It is pantomime season across Scotland and audiences are packing venues in towns and cities to get their festive fix of heroes, villains, princesses and dames.
But for some people - both children and adults - a visit to the theatre is far from a fairytale dream.
The experience for those with conditions like autism and dementia can often be daunting.
One Scottish venue has come up with a solution it hopes will help.
Perth Theatre and Concert Hall is offering audience members who need or want them special sensory backpacks to help cope with the bright lights, enthusiastic singing and unexpected sound effects.
Thirteen-year-old Rachel Boyce, who has autism, says a trip to the theatre can sometimes be "a bit too much".
"It's usually really big bangs or smells or sometimes the smoke that comes out. It's a bit overwhelming," she says.
"Sometimes it's the lights if it's really too bright, or really too dark. It gives me quite a lot of anxiety when it happens."
Her mum Karen explains what going out can be like for someone like Rachel: "I think that a lot of people don't understand some of the behaviours.
"They may think a child is being naughty but it may not be that the child is being naughty, it may be something that they can't see. Like Rachel with her autism, you wouldn't know that things have been so overwhelming for her."
She says Rachel and other children and adults with conditions like hers "just want to go to something where they can feel relaxed and comfortable, and enjoy it and not have to worry about what their sensory issue is."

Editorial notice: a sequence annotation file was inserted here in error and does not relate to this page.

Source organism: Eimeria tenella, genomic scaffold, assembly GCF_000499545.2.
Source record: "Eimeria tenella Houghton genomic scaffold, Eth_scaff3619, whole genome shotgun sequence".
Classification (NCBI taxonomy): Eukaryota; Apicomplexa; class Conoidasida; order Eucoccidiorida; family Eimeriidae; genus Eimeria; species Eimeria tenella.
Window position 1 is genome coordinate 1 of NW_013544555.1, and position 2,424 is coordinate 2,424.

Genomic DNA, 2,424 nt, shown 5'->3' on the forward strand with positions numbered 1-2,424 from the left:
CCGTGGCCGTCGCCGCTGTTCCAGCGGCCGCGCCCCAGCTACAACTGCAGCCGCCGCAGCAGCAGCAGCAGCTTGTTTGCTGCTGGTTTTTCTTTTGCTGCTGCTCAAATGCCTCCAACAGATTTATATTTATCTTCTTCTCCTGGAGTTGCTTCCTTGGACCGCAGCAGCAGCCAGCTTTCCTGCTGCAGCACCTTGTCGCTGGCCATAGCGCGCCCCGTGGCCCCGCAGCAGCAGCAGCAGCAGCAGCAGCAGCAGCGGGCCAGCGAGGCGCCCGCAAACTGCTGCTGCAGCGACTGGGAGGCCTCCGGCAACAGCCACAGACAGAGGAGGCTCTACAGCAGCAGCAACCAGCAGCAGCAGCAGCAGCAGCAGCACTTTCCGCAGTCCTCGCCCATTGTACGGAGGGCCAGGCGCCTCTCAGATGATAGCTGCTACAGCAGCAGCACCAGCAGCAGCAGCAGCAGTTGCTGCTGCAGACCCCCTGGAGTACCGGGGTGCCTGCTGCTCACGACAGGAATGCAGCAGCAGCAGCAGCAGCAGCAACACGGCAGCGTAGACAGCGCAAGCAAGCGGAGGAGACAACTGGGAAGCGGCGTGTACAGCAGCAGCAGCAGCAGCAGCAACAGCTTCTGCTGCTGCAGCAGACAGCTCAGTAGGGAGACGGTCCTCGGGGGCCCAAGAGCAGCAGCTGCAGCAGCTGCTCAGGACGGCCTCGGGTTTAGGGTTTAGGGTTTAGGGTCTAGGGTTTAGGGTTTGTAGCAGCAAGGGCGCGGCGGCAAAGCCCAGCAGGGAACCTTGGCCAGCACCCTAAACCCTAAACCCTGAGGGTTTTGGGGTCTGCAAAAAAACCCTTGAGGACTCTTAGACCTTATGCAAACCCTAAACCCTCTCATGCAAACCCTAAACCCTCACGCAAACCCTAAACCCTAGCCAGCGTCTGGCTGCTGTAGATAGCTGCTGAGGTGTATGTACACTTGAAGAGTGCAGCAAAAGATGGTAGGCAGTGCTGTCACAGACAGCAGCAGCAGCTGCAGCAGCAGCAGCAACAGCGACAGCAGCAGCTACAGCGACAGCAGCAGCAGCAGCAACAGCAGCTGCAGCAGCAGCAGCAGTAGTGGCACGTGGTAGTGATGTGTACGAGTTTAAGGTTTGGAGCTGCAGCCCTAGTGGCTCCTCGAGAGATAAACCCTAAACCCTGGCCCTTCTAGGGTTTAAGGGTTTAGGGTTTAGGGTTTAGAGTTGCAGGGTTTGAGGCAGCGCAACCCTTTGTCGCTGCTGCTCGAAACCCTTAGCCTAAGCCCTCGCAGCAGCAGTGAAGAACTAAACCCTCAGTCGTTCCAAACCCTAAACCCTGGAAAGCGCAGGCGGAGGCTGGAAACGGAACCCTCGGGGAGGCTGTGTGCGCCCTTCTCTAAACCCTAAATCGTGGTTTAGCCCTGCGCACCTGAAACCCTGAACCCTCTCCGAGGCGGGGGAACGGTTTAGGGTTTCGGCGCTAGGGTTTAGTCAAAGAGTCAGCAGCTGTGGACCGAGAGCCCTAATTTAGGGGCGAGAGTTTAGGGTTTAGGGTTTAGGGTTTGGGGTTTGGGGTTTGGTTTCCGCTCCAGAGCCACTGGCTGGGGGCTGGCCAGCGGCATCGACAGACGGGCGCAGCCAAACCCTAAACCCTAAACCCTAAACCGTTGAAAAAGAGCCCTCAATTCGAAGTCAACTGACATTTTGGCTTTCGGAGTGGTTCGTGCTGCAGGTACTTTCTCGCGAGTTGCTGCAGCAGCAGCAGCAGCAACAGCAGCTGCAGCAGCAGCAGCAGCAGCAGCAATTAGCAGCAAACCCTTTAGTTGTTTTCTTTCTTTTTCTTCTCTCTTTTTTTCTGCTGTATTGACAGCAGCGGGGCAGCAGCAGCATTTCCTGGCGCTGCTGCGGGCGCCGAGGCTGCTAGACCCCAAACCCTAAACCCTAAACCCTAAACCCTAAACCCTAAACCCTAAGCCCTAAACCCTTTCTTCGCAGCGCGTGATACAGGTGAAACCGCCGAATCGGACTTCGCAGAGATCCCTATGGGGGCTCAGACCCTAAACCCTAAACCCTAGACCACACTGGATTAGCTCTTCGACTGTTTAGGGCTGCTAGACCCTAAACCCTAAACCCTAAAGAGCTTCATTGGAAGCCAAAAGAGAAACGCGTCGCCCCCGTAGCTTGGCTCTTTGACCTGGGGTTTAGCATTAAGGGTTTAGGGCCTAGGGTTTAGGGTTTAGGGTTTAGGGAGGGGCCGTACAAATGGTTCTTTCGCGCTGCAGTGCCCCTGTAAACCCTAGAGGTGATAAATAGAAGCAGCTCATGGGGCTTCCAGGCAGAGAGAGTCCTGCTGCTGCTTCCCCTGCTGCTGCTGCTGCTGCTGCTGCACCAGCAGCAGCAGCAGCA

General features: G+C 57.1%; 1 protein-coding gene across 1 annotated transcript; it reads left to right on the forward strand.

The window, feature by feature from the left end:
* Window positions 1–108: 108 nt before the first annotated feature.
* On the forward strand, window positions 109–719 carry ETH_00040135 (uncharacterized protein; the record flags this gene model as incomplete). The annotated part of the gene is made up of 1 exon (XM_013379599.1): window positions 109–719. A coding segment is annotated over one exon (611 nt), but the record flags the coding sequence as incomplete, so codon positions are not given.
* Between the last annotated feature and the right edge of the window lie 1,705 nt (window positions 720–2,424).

The move to attract and accommodate those with autism and similar conditions is not a new one, with more theatres and productions offering "autism-friendly" and "relaxed" performances in a bid to relieve the anxiety people can have about coming along.
At the Perth venue, the sensory backpacks are available to borrow for free ahead of performances of this year's pantomime, Sinbad.
The backpacks contains a wide selection of items including ear defenders, cuddly toys, weighted blankets and timers.
Everything inside is designed to reduce anxiety and staff have also been trained to help.
Lauren Oakes, head of creative learning at venue operator Horsecross Arts, said: "The aim of everything we have here is to take away the stress, take away the pressure. These are all things you can take into our auditorium and have with you the whole time of your visit.
"We work in the theatre so we obviously recognise it can be life-changing - the experience that people can get listening to our classical concerts or coming to a theatre performance.
"It's a really enjoyable opportunity and we just want to open up that opportunity to everybody and say you're welcome in our buildings."
She added: "Hopefully we will develop our audience who might not have wanted to come to Perth Theatre and Concert Hall previously."